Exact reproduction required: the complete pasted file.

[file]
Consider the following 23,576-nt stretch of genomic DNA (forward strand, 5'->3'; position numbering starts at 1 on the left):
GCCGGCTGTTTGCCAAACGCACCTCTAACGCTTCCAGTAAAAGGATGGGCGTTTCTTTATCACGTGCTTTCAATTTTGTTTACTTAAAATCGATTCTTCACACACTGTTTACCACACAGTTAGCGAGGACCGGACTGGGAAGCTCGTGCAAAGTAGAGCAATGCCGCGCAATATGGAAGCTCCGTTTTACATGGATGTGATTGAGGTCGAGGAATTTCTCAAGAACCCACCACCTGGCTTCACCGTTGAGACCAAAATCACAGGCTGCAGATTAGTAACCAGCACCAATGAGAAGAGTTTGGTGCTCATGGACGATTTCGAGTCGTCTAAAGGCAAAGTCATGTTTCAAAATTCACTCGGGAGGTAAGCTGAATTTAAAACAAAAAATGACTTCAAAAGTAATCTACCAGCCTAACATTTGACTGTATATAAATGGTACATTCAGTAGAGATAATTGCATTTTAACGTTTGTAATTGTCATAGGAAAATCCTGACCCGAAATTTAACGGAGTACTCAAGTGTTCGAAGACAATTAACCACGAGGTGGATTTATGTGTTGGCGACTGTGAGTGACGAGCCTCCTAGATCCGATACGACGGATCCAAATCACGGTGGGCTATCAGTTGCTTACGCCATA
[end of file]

Consider the following 23,576-nt stretch of genomic DNA (forward strand, 5'->3'; position numbering starts at 1 on the left):
GCCGGCTGTTTGCCAAACGCACCTCTAACGCTTCCAGTAAAAGGATGGGCGTTTCTTTATCACGTGCTTTCAATTTTGTTTACTTAAAATCGATTCTTCACACACTGTTTACCACACAGTTAGCGAGGACCGGACTGGGAAGCTCGTGCAAAGTAGAGCAATGCCGCGCAATATGGAAGCTCCGTTTTACATGGATGTGATTGAGGTCGAGGAATTTCTCAAGAACCCACCACCTGGCTTCACCGTTGAGACCAAAATCACAGGCTGCAGATTAGTAACCAGCACCAATGAGAAGAGTTTGGTGCTCATGGACGATTTCGAGTCGTCTAAAGGCAAAGTCATGTTTCAAAATTCACTCGGGAGGTAAGCTGAATTTAAAACAAAAAATGACTTCAAAAGTAATCTACCAGCCTAACATTTGACTGTATATAAATGGTACATTCAGTAGAGATAATTGCATTTTAACGTTTGTAATTGTCATAGGAAAATCCTGACCCGAAATTTAACGGAGTACTCAAGTGTTCGAAGACAATTAACCACGAGGTGGATTTATGTGTTGGCGACTGTGAGTGACGAGCCTCCTAGATCCGATACGACGGATCCAAATCACGGTGGGCTATCAGTTGCTTACGCCATA